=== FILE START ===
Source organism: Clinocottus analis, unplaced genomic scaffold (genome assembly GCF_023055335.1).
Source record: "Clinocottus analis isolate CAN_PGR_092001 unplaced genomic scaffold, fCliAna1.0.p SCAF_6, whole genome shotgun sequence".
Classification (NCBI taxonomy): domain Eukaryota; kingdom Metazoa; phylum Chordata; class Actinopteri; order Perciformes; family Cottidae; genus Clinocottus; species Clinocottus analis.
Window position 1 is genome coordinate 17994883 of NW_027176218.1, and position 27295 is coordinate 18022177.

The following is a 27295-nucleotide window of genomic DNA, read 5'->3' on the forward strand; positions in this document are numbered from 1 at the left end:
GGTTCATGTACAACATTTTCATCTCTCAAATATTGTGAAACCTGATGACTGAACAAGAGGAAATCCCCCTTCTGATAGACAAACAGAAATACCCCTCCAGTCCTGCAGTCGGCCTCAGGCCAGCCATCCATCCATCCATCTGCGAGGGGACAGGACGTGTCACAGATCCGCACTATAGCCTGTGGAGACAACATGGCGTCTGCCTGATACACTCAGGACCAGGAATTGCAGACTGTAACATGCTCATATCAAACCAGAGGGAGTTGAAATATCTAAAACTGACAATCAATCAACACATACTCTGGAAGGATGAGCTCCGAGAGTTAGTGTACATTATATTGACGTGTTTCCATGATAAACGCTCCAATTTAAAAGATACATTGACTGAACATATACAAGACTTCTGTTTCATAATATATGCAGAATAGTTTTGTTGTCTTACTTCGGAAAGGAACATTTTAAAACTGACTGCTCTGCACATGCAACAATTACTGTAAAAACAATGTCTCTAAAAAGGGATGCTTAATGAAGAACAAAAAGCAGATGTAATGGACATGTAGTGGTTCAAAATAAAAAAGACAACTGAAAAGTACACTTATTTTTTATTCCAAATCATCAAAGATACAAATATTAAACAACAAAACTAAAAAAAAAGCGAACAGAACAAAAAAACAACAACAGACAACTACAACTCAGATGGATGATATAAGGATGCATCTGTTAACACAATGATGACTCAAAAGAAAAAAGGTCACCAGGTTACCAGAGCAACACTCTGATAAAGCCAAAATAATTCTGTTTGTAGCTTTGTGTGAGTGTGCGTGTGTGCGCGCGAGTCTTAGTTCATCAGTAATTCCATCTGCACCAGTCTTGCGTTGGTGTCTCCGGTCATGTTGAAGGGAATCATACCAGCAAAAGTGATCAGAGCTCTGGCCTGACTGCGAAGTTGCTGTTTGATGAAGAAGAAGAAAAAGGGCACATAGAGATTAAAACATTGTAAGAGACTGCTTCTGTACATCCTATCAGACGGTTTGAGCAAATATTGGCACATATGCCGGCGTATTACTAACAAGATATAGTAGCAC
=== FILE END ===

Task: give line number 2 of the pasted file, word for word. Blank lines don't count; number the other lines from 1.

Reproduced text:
Source record: "Clinocottus analis isolate CAN_PGR_092001 unplaced genomic scaffold, fCliAna1.0.p SCAF_6, whole genome shotgun sequence".